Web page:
Shame (2011) - Can't Stop the Movies
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Shame (2011)

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"That month I touched myself every night in my narrow bed and came thinking of you,
knowing all the while that I was planting the seeds of a fresh disaster.
The disaster did not come then, but it did come later."
-Maggie Nelson, Bluets-

The perils of dramatic irony lie in setting the stage and delivering the payoff.  For much of the first half of Shame, the pieces were maneuvered skillfully.  Brandon (Michael Fassbender) lives a sheltered, private life of privelege and sexual addiction.  He keeps his coworkers at a distance, has few friends, and ignores the taunting calls of his sister, Sissy (Carey Mulligan).

She is every bit his polar reflection.  Whatever the family curse is, Sissy wears it openly, for better or worse.  "What happened to your hands?", Brandon's boss asks when trying to pick her up, "When I was a kid I was bored."

"You must have been really bored."

So the hints are left, rather tantalizingly, as to what happened to Brandon and Sissy to make them this way.  But what was once hinted grows slowly more irrelevant, and instead of observing the subtle irony of Brandon's addiction, it makes itself more apparent, climaxing in a series of seemingly never-ending shots of moaning and classical music, unaware the effect of offsetting one with the other has long passed.

Shame is clearly made by an artist, Steve McQueen, who is the heir apparent to the films of Ingmar Bergman.  Rather than the chamber plays in old castles and seemingly empty mansions, McQueen utilizes the lonely amber hues of a secluded corner in a nightclub, or the dull haze in Brandon's lonely apartment.  Memories of a happy past brother and sister never had linger in the background, fuzzy photographs and cartoons never there to be enjoyed, all while they lean closer together in such a manner their parents must have forgotten to correct when they were younger.

McQueen is toying with many of the same themes as well.  Among the psychological trauma Brandon and Sissy are clearly trying to deal with they are plunged into a myriad of sexual inadequacies, torturous emotions, and intense struggles with identity.  None of these issued will be unfamiliar to those who have seen Cries and Whispers or Persona, but McQueen still manages to make them as effective here by relying on the impressive and nearly silent performance from Michael Fassbender.

In Fassbender, McQueen has found his Max Von Sydow, or to use a more contemporary example, the Dicaprio to his Scorsese.  The camera trusts Fassbender to hint at just the right level of self-disgust, unbridled lust, and unfulfilled pleasure when the mood strikes (and it strikes often).  He is not given any flashy scenes to tear the celluloid to pieces, but carries the film on his sad shoulders.

Mulligan is doing something just as complex and toying with her identity as another heir-apparent, but this time invoking the similarities to Audrey Hepburn early in her career.  She shows up dressed in one of Hepburn's hats but in a nearly blood red hue, performing lounge songs with a piano which barely seems to want to touch her voice, in a dress meant to remind us of the sexual object Marilyn Monroe was paraded around as in Some Like It Hot.  Sissy has too many identities, thrusting the worst of them onto Brandon, and parading the rest for a revolving set of suitors to try on.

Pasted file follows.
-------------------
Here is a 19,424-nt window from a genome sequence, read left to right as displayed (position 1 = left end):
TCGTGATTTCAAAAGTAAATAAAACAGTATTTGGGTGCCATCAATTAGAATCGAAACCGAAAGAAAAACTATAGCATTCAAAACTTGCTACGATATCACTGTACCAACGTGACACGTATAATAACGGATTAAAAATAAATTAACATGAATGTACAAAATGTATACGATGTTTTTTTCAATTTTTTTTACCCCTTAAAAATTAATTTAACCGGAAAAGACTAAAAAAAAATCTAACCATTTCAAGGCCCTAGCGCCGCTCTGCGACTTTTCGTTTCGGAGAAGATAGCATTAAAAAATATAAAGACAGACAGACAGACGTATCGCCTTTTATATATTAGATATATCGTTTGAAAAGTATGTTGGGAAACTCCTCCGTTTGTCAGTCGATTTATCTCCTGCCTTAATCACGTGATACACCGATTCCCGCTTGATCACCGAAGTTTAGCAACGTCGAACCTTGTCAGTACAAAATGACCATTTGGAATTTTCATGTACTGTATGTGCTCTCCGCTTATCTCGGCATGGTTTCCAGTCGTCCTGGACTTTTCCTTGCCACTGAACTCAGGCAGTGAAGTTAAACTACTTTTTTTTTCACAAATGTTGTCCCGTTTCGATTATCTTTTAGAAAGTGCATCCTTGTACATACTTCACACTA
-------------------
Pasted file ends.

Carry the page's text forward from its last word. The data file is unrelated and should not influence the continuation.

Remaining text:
Of course, Brandon and Sissy are disastrous for each other in ways which are too strongly utilized in those visual and dialogue clues early on.  I did not expect, or really wish, to have a tearful scene where the horrors of their past come to light and insight is shared with all.  What I didn't want is the same scene of disgust and shame repeated in slight variations throughout a well put together but otherwise redundant second half.

Brandon enters his spiral, or just another repetition of his spiral, and for seemingly endless moments he drifts from encounter to dalliance with no end in sight.  Given his past, and the ultimate outcome of this night, this is no surprise and almost suddenly we see the ending to the film as plainly as it started.  Brandon becomes less someone prone to violent fits of shame and sexual addiction and more a prop to serve up a conclusion McQueen and writer Abi Morgan fostered on him from the beginning.

Like Martha Marcy May Marlene and The Tree of Life, Shame is one of the true artistic achievements of 2011, even if my own reception is less than warm.  What I'm less sure of is how much more we can really say about it.  MMMM wonders if we can ever escape our pasts, Tree asks if we can ever understand the machinations of existence, but Shame provides the answer to Brandon's spiral in Sissy's arms.

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Shame (2011)

Directed by Steve McQueen.
Screenplay by McQueen and Abi Morgan.
Starring Michael Fassbender and Carey Mulligan.

Posted by Andrew

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  1. This is a pretty messed up movie, but deserves to be considering the material that they’re working with here is pretty messed up already. Fassbender does a terrific job here and probably gave the best performance of the year, in my opinion. How he wasn’t nominated for an Oscar this year is a total mind-blower to me. Good review Andrew.

    • Thanks for the comment Dan. As much as I was disappointed by the film, Fassbender is absolutely stunning. I’m still championing Michael Shannon in Take Shelter for the best performance of 2011, but Fassbender’s subtle work is a very strong contender.

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